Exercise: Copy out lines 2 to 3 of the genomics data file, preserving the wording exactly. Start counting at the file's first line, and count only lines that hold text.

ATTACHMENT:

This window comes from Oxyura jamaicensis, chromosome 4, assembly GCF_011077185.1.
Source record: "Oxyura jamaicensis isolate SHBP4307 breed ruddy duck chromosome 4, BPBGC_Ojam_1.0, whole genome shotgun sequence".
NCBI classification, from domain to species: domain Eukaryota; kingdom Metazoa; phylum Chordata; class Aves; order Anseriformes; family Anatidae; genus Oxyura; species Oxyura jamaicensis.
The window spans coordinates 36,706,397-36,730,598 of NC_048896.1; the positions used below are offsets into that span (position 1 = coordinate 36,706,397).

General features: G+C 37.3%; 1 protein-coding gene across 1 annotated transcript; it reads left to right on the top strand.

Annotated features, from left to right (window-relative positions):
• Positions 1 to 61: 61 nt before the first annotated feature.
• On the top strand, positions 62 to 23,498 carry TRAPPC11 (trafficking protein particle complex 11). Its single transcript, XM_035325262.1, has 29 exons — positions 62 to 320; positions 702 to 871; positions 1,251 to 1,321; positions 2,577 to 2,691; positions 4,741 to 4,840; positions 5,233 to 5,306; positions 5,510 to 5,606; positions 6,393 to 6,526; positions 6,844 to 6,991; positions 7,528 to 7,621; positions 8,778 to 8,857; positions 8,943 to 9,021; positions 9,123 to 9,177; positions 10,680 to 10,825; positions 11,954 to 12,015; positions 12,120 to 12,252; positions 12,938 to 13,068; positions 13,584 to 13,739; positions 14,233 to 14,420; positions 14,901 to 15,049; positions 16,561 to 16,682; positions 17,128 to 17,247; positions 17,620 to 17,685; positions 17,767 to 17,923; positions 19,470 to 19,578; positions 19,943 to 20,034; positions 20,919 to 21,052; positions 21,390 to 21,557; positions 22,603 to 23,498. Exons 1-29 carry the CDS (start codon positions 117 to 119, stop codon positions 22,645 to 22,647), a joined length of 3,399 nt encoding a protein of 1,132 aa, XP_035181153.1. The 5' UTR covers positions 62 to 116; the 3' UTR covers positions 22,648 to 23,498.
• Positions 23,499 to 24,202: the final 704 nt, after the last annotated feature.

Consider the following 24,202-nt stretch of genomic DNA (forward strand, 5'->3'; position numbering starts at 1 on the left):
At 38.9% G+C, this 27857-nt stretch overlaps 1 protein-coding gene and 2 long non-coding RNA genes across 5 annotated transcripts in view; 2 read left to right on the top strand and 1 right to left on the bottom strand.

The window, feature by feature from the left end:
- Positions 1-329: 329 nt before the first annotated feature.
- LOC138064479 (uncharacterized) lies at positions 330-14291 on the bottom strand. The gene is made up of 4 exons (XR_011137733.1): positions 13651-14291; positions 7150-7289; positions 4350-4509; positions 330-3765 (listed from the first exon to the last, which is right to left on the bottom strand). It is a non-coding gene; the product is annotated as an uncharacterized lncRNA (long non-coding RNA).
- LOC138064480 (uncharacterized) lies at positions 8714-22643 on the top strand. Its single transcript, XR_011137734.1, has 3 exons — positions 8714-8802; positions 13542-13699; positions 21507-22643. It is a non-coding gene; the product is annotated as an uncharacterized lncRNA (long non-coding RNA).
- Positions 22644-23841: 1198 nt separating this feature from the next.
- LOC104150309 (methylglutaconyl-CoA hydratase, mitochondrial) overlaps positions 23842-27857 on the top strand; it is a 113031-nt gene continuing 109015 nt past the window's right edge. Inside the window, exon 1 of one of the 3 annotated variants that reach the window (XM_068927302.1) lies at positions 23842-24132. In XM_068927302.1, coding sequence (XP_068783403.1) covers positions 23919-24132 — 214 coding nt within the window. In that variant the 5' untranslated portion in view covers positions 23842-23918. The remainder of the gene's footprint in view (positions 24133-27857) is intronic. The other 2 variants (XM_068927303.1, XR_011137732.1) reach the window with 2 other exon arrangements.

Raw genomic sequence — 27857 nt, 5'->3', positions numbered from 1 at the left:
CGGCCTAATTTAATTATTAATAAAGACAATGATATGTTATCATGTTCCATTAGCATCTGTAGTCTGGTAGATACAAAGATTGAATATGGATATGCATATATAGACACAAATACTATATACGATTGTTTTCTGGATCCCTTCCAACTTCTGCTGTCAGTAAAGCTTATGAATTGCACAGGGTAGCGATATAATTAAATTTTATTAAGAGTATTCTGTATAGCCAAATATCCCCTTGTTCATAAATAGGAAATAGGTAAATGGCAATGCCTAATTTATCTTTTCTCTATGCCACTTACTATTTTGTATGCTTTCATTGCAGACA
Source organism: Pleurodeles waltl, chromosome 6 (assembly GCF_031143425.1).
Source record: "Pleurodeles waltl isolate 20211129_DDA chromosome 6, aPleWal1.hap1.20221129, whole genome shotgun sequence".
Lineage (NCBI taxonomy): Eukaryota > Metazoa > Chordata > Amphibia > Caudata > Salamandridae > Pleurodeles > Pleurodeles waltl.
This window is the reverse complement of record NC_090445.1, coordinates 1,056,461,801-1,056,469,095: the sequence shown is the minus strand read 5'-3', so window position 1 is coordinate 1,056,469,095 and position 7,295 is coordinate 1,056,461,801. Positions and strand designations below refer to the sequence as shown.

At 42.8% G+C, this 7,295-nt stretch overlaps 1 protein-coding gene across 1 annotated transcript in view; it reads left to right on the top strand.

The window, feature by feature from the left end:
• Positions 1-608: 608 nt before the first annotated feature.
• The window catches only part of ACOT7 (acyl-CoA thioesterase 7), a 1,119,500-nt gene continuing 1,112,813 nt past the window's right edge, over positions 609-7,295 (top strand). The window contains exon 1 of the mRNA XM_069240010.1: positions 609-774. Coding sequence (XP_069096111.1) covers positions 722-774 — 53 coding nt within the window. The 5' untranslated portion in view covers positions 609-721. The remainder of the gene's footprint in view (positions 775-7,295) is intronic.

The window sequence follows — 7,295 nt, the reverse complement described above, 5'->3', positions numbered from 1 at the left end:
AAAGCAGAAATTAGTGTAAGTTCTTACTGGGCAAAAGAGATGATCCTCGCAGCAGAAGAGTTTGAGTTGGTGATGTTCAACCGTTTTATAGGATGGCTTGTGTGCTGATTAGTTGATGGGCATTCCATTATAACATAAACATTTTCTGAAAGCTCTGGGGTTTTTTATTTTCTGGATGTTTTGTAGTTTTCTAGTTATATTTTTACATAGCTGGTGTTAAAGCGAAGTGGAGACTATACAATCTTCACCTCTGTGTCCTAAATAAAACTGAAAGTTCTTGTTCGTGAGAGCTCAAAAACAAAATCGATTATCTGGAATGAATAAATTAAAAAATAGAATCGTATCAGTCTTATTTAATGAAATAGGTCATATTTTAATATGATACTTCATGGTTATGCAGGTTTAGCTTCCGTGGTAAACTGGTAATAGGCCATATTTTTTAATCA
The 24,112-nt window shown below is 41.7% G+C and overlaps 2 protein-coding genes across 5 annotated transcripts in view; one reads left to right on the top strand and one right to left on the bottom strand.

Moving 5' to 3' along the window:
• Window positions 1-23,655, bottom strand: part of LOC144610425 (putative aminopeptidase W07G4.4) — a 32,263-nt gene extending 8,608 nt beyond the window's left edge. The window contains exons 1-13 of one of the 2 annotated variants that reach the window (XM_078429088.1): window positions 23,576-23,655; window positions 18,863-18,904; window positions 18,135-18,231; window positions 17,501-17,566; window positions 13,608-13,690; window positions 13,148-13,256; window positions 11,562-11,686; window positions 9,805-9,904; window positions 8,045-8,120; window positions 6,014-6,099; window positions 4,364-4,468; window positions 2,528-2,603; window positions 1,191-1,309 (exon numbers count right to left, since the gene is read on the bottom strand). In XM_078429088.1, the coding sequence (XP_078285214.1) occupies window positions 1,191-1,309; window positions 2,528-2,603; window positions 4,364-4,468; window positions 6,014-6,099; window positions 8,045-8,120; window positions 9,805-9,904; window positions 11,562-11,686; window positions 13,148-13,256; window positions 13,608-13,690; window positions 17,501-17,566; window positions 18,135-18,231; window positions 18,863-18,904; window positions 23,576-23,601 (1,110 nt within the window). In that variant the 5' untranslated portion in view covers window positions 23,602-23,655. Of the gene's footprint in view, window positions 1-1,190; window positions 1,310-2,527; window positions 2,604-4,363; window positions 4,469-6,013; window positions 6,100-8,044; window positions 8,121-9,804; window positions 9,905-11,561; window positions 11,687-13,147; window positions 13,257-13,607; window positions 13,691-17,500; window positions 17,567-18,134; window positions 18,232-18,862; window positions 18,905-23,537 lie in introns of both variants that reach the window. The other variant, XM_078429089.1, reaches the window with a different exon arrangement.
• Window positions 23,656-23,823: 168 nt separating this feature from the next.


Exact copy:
Source record: "Oxyura jamaicensis isolate SHBP4307 breed ruddy duck chromosome 4, BPBGC_Ojam_1.0, whole genome shotgun sequence".
NCBI classification, from domain to species: domain Eukaryota; kingdom Metazoa; phylum Chordata; class Aves; order Anseriformes; family Anatidae; genus Oxyura; species Oxyura jamaicensis.